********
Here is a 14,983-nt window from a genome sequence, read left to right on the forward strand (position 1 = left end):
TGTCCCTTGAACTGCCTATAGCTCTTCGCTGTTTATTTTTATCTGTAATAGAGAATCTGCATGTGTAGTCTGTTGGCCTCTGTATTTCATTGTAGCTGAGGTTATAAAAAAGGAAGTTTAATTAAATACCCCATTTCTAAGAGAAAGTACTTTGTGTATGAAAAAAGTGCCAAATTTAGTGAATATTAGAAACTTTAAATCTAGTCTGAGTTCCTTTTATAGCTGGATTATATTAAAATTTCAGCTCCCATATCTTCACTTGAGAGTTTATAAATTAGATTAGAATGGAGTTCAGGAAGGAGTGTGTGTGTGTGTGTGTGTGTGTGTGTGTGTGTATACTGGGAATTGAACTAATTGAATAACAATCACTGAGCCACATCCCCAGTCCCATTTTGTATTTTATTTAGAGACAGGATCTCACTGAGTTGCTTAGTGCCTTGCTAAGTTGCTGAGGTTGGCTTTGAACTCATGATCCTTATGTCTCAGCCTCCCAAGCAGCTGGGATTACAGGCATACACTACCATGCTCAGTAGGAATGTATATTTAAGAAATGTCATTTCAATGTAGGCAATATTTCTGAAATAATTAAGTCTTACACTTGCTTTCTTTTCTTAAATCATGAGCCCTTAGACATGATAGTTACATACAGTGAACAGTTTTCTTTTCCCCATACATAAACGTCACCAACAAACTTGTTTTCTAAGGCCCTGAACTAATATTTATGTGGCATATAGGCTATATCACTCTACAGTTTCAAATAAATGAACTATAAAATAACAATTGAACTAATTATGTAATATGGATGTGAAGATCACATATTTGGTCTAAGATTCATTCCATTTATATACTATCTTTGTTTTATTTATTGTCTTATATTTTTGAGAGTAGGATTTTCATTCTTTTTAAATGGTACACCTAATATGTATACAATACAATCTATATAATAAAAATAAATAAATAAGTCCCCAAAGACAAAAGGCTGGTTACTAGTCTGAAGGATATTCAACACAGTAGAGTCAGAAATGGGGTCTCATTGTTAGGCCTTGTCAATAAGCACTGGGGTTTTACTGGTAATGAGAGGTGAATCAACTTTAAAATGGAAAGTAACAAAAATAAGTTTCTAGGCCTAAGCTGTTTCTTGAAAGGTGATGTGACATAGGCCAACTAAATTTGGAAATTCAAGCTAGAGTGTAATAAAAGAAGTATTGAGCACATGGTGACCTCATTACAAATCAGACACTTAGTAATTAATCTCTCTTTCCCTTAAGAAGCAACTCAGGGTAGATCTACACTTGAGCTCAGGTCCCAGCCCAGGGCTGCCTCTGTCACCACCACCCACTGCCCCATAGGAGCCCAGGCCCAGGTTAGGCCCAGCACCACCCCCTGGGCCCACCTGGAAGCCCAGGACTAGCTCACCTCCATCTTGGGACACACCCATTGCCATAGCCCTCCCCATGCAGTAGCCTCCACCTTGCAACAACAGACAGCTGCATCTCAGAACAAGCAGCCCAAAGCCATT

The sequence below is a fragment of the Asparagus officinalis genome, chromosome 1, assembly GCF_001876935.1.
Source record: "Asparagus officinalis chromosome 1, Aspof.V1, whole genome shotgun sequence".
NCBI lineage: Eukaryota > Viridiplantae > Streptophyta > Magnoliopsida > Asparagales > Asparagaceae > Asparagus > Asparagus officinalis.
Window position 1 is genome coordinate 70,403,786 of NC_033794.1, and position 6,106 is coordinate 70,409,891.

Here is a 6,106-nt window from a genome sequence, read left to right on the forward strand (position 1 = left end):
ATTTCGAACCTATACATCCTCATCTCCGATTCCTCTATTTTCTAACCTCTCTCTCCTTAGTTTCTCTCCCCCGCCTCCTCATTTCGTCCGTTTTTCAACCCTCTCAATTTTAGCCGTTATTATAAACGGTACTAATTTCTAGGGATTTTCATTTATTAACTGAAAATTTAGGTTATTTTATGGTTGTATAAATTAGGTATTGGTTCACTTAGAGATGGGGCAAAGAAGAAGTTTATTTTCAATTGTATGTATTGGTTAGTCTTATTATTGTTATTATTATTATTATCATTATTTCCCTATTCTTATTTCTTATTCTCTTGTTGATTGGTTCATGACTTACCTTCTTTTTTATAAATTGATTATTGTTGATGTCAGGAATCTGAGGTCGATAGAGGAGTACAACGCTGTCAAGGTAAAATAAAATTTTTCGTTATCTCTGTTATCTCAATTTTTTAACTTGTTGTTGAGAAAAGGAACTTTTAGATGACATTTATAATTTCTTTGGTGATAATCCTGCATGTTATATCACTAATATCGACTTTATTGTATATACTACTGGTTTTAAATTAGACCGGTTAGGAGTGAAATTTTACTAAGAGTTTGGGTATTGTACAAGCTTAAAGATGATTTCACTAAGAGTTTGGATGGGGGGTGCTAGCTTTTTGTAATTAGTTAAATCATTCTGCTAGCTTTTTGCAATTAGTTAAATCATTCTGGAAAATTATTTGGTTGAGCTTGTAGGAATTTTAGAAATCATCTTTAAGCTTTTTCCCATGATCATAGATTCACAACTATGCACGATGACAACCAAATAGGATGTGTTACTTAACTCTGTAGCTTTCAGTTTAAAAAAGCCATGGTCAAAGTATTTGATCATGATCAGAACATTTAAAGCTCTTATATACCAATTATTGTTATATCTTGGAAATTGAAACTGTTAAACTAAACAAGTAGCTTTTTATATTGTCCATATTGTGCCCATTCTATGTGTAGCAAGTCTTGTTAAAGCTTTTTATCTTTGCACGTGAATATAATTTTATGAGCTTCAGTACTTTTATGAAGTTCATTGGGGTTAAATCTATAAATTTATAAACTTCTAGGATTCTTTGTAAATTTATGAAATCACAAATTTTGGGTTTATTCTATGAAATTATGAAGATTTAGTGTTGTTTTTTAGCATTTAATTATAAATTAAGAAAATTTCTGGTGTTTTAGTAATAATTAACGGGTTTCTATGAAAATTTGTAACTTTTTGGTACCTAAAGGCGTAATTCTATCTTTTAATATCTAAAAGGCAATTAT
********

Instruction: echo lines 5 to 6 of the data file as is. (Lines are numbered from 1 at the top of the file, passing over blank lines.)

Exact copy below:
NCBI lineage: Eukaryota > Viridiplantae > Streptophyta > Magnoliopsida > Asparagales > Asparagaceae > Asparagus > Asparagus officinalis.
Window position 1 is genome coordinate 70,403,786 of NC_033794.1, and position 6,106 is coordinate 70,409,891.